DC Omnivore 100: #4, Steak Tartare

Kitfo at Dukem

If the idea of marauding hordes of Tartars riding with raw meat under their saddles to tenderize it just in time for a nice snack after some pillaging sounds appetizing to you, then you’ve probably tried steak tartare. Ok, we don’t really know if that’s the origin of the dish, but that’s the historical rumor. As most cultures have their own version, who can say for sure?

So, in our continuing quest to conquer the Omnivore 100 list, we’ll explore a couple of variations.

The usual definition of a traditional steak tartare is finely chopped or diced (not sliced) raw beef marinated in wine, and served with accompaniments like capers, onions and a raw egg on top. But this classic version has long been left behind by adventurous chefs putting their own stamp on it, so that now it’s common to see steak tartare listed on menus with the only similarity across the board being the raw beef itself.

Most of the French restaurants in town will have a classic steak tartare, like Bistrot du Coin, which features the above-mentioned egg yolk, condiments, and french fries. You could also try Beck or Central (featured as both an appetizer and an entree) for reliable versions. 

My first experience outside of the traditional version was at Zaytinya, where they serve Kibbeh Nayeh, the Lebanese style steak tartare chopped up with bulgar wheat, radish, and mint. It was interesting, but just not to my personal taste – I’ve never been able to get into bulgar or radish, but that shouldn’t stop you from trying this specialty. 

My second experience was one I didn’t think I would like at all – Ethiopian kitfo. It’s turned out to be my favorite. 

You can get kitfo at any of your favorite Ethiopian places. Dukem has three versions of kitfo and also one gored gored (actual chunks of raw beef). The Dukem Kitfo is mixed with home made cottage cheese, herbal butter, cardamom and mitmita (orange-red chili spice) and is absolutely fabulous. You can order all the kitfos to your liking – raw, medium, or well-done – but really, why wimp out? Why? Well, I did hallucinate that night, but it could’ve been the honey wine. In any case, any nervousness my friends and I may have had quickly vanished as the tender delectability of that kitfo melted in our mouths. I’ve also loved Etete’s (but really, what isn’t good there?).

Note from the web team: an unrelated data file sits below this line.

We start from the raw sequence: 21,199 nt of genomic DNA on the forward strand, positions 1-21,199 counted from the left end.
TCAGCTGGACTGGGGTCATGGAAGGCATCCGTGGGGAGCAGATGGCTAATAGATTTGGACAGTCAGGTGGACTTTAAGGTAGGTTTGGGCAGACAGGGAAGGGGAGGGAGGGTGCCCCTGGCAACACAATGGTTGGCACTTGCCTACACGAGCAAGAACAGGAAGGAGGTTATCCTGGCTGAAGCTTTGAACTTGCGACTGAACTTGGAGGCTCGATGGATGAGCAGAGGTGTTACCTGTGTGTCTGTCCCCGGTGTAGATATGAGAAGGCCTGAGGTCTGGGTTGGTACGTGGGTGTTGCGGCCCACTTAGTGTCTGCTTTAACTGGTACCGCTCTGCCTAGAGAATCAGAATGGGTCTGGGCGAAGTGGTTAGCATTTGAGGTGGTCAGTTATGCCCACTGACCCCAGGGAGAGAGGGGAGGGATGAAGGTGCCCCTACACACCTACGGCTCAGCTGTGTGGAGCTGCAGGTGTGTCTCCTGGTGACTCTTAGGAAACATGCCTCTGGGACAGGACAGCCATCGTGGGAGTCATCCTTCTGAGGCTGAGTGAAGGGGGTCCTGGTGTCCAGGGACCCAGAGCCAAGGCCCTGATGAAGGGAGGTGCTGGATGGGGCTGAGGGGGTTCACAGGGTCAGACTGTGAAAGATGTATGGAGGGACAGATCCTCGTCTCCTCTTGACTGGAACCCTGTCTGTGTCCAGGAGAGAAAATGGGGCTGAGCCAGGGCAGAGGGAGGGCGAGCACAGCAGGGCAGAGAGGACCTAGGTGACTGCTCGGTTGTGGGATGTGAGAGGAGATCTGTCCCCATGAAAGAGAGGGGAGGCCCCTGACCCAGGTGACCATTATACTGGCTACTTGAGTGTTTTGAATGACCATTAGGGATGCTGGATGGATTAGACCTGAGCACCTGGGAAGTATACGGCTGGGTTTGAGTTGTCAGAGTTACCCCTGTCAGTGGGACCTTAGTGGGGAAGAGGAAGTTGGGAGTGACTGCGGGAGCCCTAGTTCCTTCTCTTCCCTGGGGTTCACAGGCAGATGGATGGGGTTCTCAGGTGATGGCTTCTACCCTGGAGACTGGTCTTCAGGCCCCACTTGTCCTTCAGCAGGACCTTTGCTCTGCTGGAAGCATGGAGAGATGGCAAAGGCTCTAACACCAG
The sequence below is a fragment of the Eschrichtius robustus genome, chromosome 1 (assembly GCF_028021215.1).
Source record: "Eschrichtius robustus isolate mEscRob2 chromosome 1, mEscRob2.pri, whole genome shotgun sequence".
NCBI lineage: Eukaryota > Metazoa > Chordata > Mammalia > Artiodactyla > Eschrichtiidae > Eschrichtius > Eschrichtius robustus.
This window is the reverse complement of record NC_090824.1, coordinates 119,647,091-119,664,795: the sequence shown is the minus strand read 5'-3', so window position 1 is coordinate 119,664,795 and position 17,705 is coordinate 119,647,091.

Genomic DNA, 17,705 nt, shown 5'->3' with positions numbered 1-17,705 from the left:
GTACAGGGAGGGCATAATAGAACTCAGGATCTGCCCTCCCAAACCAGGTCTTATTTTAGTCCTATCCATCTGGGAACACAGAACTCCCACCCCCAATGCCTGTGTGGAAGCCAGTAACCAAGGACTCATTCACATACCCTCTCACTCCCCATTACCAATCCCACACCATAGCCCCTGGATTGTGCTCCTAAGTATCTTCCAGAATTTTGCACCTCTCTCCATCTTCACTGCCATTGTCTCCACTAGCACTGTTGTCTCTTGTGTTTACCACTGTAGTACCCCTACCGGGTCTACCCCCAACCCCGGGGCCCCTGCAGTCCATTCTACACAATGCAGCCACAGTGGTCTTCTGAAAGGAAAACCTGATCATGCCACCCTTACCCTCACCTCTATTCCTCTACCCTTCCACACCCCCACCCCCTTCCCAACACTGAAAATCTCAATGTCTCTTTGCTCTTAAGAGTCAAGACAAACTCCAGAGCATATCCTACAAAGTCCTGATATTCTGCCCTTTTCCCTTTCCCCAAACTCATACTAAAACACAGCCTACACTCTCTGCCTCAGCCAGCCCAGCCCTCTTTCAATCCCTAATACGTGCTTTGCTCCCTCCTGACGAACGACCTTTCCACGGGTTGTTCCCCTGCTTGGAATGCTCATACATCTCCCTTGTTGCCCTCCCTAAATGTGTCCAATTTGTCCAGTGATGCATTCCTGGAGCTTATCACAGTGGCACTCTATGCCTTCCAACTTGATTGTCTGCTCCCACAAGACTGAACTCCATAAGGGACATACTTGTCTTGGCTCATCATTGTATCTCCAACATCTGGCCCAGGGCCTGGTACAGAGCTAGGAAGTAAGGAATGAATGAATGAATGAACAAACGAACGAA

With all the choices around town, I’ve never experimented with making steak tartare at home, and honestly, with the risks involved I just don’t think it’s a good idea unless you have a super reliable butcher. So let us know your DC favorite versions of the pillagers’ delight (and if you actually have said super reliable butcher and your own recipe, please leave recommendations!).

As one of the founding editors of We Love DC, Jenn’s passions are theater and cocktails. After two decades in the city, she’s loved every quirky, mundane, elegant, rude minute of her DC life. A proud advocate for DC’s talented drinks scene, she’s judged the Corcoran Gallery of Art’s ARTINI contest, the DC Rickey Month contest, the Jefferson Hotel’s Quill Cocktail competition, and is a founding member of LUPEC DC. A graduate of Catholic University’s drama program, she toured the country as a member of National Players, and has been both an actor and a costume designer before jumping the aisle to theater criticism. Writing for We Love DC restored her happiness after a life-threatening illness, and she’s grateful to you, dear readers. Send your suggestions to jenn (at) welovedc (dot) com and follow her on Twitter.

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